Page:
Getting Data from the Mars Exploration Rovers:
Mars Relay Plans

Entry, Descent, and Landing

Mars Global Surveyor in 1996--note Relay Antenna


To relay data from a lander on Mars, the Mars Relay (MR) radio system on Mars Global Surveyor (MGS) first transmits a beacon signal that the lander can "hear". This signal tells the lander that MGS is passing over the landing site. The lander then transmits its data to the MR. As they are received, the MR hands the data off to the Mars Orbiter Camera (MOC), which stores them until they can be sent back to Earth via Mars Global Surveyor's large, dish-shaped high gain antenna.

During January 2004, the MGS Mars Relay was used as the primary system to acquire Entry, Descent, and Landing (EDL) telemetry from both MER-A (Spirit) and MER-B (Opportunity). After landing, MGS was also used to return science data, along with its sister orbiter, Mars Odyssey.

Below are technical descriptions regarding how the MER data were relayed to Earth via the MGS MR and MOC.

MGS supported two important activities early in the mission of each MER. First, telemetery data were collected during the terminal descent, up to and including when the each lander touched down. Then, after landing, data were collected roughly every 12 hours to return results acquired during important deployments as the rover unfolded and become independent from the landing system. The first period was called Entry, Descent, and Landing, or EDL, and the second phase was Impact to Egress, or ITE.


The MR/MOC/MGS role in EDL began just under a minute and a half prior to landing, when the MER lander was about 6 km above the surface and falling at just over 70 m/sec. The parachute, recently deployed, slowed the descent from over 400 m/sec, and the heatshield has been jettisoned. As the lander descended the bridle below the parachute (which gaves room for the airbags to inflate and moves the lander away from the blast of the landing rockets), it listened for the MR tone coming from MGS. MGS at that point had risen above the horizon as seen from the MER several minutes earlier, already transmitting its tone and listening in return for UHF signals.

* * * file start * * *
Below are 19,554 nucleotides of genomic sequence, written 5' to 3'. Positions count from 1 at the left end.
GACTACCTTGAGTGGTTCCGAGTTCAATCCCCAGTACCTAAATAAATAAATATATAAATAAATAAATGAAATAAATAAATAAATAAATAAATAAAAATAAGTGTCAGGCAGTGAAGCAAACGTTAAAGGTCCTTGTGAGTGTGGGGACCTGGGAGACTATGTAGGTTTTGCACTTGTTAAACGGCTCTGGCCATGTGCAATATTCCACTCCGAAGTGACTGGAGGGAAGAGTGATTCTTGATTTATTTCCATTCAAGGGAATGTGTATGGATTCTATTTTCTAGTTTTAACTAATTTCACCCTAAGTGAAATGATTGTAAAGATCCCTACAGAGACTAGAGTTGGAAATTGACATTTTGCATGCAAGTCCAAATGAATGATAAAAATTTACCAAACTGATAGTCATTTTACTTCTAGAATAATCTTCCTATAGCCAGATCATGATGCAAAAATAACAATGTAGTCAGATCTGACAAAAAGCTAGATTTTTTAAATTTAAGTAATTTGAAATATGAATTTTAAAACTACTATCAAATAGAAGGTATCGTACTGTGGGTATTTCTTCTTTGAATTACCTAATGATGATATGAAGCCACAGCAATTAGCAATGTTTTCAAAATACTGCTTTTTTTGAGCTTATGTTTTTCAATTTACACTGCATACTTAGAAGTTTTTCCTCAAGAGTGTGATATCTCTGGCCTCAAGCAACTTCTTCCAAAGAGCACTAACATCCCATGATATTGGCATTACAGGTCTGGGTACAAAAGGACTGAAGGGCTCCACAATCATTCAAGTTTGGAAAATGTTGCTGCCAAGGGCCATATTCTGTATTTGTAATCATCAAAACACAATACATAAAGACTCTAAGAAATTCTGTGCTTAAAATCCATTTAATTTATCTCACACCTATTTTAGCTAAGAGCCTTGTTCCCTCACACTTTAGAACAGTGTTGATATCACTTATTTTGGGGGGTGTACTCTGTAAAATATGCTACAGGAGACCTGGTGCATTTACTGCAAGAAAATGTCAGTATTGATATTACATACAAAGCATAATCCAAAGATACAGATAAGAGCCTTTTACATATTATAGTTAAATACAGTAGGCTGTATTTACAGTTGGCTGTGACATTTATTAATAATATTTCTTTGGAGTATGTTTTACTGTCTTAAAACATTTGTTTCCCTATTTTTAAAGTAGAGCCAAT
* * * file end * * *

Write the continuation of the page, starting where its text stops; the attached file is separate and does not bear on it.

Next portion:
Simultaneous with transmitting its telemtry, the lander continued through its sequence, detecting the surface using radar when at an altitude of about 2.5 km, and acquiring descent images to determine the relative ground motion. At about 8 seconds from landing, the airbags were inflated. At L-6 seconds and an altitude of about 115 m, the retrorockets were fired, slowing the descent to near zero at an altitude of about 15 m, at which point the bridle was cut and the airbag-enshrouded MER dropped to the surface and rolled and bounced for as much as a minute (the parachute, bridle and retrorockets pop up and away with the release of the weight of the lander and fall to the ground several hundred meters away). The MR was receiving and storing data from the landers in the MOC memory throughout this period. MGS continued to listen for the signal from the lander for about 10 minutes after it touched down, as the orbiter moved away from the landing site.

The amount of data the MOC collected was dependent on the exact circumstances of the landing. For the several minutes prior to the receiving telemetry from the MER, the MR is continually checking for the MER signal and its own, internal health and welfare. The house-keeping telemetry, or HKTM, consists of 1320 bits of data appended to each 16 second collection cycle. Included in these bits are three doppler frequency measurements that can be used to determine the location of the lander. In the minutes leading up to the landing, the MOC recorded only about 30 Kbits of data. Since the basic unit of MOC memory is just under 2 Mbits in size, the HKTM constitutes a tiny fraction of the memory allocated to landing telemetry. Even when the MER began transmitting at 8 Kbps, the entire EDL sequence, lasting about 85 sec, only generated about 700 Kbits. The MER will continued to transmit data after it lands. When the MR received these data, then about 3 minutes after landing the first memory unit, or fragment, was filled and another fragment was used to collect more data. MOC automatically returned the MER data at the end the MGS overflight of the landing location, about 10 minutes after landing.